Planets set to align

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Seven planets will align in our skies this month, and you can see five of them without a telescope. Astronomer Perry Vlahos explains why, and where to find them. 

September 2018.
Star chart: Frank Maiorana. Image: NASA


This October it’ll be all over the internet – the planets are aligning and it’s the end of days!

Stay calm, relax, don’t go spending your money before it’s too late. This will not happen. 

But what is happening exactly? Listen up and I’ll explain. 

Firstly, no matter what, we’re powerless to prevent it; the naked-eye planets will all align on the same side of the sun... roughly, but without a catastrophe. Doom prophets in the past have argued because all planets will be on the same side of the sun, the increased gravity will cause huge solar eruptions, along with earthquakes and tsunamis that will destroy the Earth.

Nope, that’s not going to happen.

However, we are going to enjoy a wonderful visual spectacular and nothing can stop that either. Except perhaps two weeks of really bad cloudy weather, but let’s hope not, as it would be a great shame. It will start on 12 October and be visible for about a week and a half.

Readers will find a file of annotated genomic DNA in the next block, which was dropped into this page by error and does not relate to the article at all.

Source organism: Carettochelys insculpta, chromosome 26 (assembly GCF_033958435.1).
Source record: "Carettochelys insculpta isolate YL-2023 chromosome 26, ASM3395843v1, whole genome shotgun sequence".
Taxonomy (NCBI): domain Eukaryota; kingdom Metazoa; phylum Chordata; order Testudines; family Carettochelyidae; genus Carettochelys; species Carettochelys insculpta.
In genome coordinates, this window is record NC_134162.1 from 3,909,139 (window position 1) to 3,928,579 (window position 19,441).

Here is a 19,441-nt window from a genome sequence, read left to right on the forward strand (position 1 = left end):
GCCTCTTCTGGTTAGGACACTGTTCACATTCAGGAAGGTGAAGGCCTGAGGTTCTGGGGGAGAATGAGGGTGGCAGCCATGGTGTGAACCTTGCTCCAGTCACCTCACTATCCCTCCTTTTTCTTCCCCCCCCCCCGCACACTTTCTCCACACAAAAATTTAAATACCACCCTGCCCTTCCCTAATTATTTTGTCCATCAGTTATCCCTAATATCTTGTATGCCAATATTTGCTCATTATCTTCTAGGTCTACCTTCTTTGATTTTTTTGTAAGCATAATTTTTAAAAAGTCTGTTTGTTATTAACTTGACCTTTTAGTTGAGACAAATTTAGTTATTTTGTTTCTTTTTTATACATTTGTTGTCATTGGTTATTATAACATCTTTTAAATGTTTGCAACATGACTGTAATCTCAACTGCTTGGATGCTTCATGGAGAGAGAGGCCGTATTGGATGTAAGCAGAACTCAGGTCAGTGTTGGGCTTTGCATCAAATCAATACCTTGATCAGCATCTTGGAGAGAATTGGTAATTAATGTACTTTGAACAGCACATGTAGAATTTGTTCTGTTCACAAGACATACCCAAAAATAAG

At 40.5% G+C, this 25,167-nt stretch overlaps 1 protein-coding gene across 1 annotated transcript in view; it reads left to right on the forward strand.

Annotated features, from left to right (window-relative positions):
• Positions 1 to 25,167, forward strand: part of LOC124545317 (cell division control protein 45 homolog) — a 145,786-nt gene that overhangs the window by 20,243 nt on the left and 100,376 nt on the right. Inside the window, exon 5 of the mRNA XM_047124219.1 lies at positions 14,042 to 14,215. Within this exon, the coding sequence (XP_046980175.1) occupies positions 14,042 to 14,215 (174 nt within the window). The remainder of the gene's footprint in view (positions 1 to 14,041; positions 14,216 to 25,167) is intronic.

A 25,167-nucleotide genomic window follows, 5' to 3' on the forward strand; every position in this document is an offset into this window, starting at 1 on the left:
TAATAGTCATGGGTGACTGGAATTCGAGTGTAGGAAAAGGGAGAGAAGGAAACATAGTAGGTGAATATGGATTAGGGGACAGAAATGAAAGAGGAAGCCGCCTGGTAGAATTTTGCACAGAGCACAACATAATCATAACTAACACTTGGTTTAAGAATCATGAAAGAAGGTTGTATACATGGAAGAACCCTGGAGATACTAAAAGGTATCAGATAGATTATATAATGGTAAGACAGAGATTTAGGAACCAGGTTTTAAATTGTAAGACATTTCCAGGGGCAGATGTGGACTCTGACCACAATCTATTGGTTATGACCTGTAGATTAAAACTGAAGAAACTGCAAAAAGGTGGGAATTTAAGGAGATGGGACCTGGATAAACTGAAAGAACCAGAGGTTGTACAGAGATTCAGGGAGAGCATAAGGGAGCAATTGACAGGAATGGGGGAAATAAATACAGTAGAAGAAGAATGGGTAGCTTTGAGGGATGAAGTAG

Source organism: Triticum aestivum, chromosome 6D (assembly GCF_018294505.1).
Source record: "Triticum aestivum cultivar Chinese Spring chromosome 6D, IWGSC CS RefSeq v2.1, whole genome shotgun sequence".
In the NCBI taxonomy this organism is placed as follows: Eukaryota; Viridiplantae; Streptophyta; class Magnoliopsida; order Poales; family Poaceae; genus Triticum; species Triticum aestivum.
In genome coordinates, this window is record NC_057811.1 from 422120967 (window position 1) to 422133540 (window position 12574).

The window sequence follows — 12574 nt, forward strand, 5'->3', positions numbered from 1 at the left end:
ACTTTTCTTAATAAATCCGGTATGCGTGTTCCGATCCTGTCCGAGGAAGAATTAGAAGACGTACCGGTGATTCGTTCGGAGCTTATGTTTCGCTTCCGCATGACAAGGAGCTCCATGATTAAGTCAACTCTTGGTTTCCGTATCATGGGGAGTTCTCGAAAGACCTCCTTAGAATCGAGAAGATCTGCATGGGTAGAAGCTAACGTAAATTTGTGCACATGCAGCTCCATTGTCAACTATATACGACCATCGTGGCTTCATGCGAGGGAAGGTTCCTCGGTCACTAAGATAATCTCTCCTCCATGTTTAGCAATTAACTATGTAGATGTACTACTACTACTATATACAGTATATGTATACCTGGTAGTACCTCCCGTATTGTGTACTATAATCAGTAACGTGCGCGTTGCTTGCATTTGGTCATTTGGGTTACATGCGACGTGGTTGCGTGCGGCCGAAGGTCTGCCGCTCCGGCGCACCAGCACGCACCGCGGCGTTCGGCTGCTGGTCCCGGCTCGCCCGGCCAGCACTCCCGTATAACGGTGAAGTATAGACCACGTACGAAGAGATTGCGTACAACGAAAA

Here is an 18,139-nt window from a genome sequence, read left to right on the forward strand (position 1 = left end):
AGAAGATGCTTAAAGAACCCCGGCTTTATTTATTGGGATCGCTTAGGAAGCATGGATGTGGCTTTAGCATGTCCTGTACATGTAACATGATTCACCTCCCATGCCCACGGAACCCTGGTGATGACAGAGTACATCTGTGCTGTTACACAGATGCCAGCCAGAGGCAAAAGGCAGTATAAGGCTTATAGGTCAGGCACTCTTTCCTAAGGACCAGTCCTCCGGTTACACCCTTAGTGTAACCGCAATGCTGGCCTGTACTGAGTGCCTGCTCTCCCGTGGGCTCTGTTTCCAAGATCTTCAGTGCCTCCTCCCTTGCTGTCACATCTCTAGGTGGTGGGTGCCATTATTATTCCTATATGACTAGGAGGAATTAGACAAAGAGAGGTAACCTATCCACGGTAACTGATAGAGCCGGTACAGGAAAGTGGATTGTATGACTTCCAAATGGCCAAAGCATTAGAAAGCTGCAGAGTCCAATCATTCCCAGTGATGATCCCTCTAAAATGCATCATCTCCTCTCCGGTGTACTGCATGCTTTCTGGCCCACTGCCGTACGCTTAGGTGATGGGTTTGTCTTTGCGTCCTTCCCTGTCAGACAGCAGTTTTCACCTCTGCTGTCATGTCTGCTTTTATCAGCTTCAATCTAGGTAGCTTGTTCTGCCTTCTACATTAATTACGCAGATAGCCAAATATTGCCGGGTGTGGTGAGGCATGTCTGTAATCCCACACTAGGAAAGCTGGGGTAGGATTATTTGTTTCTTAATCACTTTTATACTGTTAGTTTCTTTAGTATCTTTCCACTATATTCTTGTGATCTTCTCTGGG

The planets of the solar system have continued in their orbits around the sun for billions of years, like runners at an athletics track, eight lanes, one athlete in each. Mercury is in the inside lane and travelling the fastest because he has less distance to cover. The slowest is Neptune in the outside lane, with the longest journey. Quite often, an inside runner catches up to a slower outside-lane occupant. Not as often, but it has occurred many times over the millions of orbits, they all happen to be near each other. 

Astronomy chart of the planets

This year is one of those, and we’ll get to see Mercury, Venus, Mars, Jupiter and Saturn with our naked eye, stretched out from just over the horizon in the west, to high above in the northern sky, soon after sunset. Furthermore, with a telescope, you’ll also be able to spot Uranus and Neptune. Seven planets captured by your retina in the course of one evening.

Finally, to bag all eight, look down at your feet. How cool is that?


To help you see it all, the Astronomical Society of Victoria will set up large portable telescopes around Melbourne. Visit for times and locations, or follow me on Twitter for updates @Perryastronomy